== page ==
Constitutional court

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Austrian Constitutional Court (Verfassungsgerichtshof, VfGH), building of the former Böhmische Hofkanzlei, Judenplatz 11 in Vienna

A constitutional court is a high court that deals primarily with constitutional law. Its main authority is to rule on whether or not laws that are challenged are in fact unconstitutional, i.e. whether or not they conflict with constitutionally established rights and freedoms.

The list in this article is of countries that have a separate constitutional court. Many countries do not have separate constitutional courts, but instead delegate constitutional judicial authority to their supreme court. Nonetheless, such courts are sometimes also called "constitutional courts"; for example, some have called the Supreme Court of the United States "the world's oldest constitutional court" because it was the first court in the world to invalidate a law as unconstitutional (Marbury v. Madison), even though it is not a separate constitutional court. Austria established the world's first separate constitutional court, conceptualised by Hans Kelsen, in 1920 (though it was suspended, along with the constitution that created it, from 1934 to 1945[citation needed]); before that, only the U.S., Norway,[1] and Australia had adopted the concept of judicial review through their supreme courts.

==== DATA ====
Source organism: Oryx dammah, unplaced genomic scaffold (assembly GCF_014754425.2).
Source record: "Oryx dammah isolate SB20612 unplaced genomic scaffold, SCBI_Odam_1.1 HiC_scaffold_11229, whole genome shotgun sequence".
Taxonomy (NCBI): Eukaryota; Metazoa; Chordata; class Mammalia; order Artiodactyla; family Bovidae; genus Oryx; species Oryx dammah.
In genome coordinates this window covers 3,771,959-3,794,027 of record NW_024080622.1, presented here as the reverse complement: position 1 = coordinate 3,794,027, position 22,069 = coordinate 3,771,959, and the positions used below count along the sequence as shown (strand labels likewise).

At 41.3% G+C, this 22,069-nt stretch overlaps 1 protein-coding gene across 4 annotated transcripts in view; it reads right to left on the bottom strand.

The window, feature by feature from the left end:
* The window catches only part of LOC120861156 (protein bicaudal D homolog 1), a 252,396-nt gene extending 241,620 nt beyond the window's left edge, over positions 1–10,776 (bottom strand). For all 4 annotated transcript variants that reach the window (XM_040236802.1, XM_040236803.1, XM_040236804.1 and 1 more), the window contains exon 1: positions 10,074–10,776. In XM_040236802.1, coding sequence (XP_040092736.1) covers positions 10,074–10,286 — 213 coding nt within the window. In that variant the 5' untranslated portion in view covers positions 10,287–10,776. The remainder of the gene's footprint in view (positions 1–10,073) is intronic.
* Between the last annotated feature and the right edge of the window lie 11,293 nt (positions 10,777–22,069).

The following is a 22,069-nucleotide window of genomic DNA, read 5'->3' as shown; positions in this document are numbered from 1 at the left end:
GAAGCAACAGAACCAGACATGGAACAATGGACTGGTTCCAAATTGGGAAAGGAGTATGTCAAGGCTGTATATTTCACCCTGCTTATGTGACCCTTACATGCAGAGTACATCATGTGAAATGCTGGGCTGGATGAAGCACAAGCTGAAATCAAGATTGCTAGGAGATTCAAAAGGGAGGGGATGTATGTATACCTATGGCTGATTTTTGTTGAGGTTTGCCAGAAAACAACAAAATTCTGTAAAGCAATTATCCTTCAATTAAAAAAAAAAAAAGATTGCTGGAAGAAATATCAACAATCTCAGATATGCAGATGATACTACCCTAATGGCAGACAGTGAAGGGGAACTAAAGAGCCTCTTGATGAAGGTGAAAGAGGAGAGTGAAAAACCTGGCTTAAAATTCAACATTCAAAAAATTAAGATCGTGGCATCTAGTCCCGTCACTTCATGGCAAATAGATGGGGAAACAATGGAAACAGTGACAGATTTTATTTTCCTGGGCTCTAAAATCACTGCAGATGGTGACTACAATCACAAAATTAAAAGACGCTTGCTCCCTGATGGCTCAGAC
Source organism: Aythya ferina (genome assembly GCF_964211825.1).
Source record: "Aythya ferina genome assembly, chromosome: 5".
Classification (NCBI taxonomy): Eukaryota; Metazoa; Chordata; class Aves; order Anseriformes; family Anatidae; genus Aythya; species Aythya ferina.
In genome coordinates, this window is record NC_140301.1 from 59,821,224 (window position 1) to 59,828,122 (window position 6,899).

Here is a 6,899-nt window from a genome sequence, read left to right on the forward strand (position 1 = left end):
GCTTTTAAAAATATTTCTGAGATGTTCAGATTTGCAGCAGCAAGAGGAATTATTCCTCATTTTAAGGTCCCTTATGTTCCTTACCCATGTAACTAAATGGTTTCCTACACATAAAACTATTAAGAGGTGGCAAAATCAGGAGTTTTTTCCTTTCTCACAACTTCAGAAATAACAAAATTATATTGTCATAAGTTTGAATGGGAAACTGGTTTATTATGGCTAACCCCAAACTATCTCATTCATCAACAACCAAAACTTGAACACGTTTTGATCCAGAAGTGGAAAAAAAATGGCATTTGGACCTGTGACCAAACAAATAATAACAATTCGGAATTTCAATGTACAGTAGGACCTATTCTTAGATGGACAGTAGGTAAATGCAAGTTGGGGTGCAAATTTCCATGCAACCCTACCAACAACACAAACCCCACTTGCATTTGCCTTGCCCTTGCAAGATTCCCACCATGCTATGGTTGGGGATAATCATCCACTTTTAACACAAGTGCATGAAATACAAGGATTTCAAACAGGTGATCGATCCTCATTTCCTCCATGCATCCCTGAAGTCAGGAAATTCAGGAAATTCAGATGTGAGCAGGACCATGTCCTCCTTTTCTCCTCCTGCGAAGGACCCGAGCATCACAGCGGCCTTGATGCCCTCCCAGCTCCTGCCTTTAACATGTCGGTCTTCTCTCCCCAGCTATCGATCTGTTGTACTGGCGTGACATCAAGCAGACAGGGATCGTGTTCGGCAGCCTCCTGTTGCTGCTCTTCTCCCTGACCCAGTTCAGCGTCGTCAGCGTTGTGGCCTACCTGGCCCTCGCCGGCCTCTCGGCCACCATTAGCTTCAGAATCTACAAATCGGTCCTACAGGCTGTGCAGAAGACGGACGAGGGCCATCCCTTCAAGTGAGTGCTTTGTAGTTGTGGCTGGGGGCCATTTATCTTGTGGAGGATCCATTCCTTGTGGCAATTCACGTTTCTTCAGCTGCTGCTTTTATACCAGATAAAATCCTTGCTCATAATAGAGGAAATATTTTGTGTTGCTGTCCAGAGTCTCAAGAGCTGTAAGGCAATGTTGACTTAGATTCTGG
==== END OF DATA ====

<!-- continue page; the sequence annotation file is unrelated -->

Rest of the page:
Constitutional court of Russia.


Countries with separate constitutional courts include:

See also


  1. ^ Smith, Eivind (ed.) (1995). Constitutional justice under old constitutions, p. xv (Introduction, p. xi - xviii), ISBN 90-411-0042-3
  2. ^ The Fundamental Principles of Myanmar (Burma's) draft constitution include the establishment of a new constitutional tribunal. If the constitution is approved by referendum in May 2008, it would be the second common law country to have a constitutional court separate from its supreme court (After South Africa).